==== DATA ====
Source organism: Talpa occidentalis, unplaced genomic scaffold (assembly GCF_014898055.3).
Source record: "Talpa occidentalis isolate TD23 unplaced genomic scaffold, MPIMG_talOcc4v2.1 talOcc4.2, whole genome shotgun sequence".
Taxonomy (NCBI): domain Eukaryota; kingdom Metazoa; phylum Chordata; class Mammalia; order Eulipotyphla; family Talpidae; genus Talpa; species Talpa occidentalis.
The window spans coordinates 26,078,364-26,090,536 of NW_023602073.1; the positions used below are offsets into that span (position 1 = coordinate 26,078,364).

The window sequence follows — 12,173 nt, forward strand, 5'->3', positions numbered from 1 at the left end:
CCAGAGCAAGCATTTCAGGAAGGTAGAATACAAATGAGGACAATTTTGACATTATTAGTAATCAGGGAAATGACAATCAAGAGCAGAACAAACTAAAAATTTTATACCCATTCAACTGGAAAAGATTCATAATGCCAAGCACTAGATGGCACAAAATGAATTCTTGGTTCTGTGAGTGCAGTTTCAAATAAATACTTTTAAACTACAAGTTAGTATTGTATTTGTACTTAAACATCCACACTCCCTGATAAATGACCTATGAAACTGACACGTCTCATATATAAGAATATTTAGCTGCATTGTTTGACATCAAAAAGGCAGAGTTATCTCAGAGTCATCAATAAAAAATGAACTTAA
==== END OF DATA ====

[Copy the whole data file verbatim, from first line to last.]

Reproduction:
Source organism: Talpa occidentalis, unplaced genomic scaffold (assembly GCF_014898055.3).
Source record: "Talpa occidentalis isolate TD23 unplaced genomic scaffold, MPIMG_talOcc4v2.1 talOcc4.2, whole genome shotgun sequence".
Taxonomy (NCBI): domain Eukaryota; kingdom Metazoa; phylum Chordata; class Mammalia; order Eulipotyphla; family Talpidae; genus Talpa; species Talpa occidentalis.
The window spans coordinates 26,078,364-26,090,536 of NW_023602073.1; the positions used below are offsets into that span (position 1 = coordinate 26,078,364).

The window sequence follows — 12,173 nt, forward strand, 5'->3', positions numbered from 1 at the left end:
CCAGAGCAAGCATTTCAGGAAGGTAGAATACAAATGAGGACAATTTTGACATTATTAGTAATCAGGGAAATGACAATCAAGAGCAGAACAAACTAAAAATTTTATACCCATTCAACTGGAAAAGATTCATAATGCCAAGCACTAGATGGCACAAAATGAATTCTTGGTTCTGTGAGTGCAGTTTCAAATAAATACTTTTAAACTACAAGTTAGTATTGTATTTGTACTTAAACATCCACACTCCCTGATAAATGACCTATGAAACTGACACGTCTCATATATAAGAATATTTAGCTGCATTGTTTGACATCAAAAAGGCAGAGTTATCTCAGAGTCATCAATAAAAAATGAACTTAA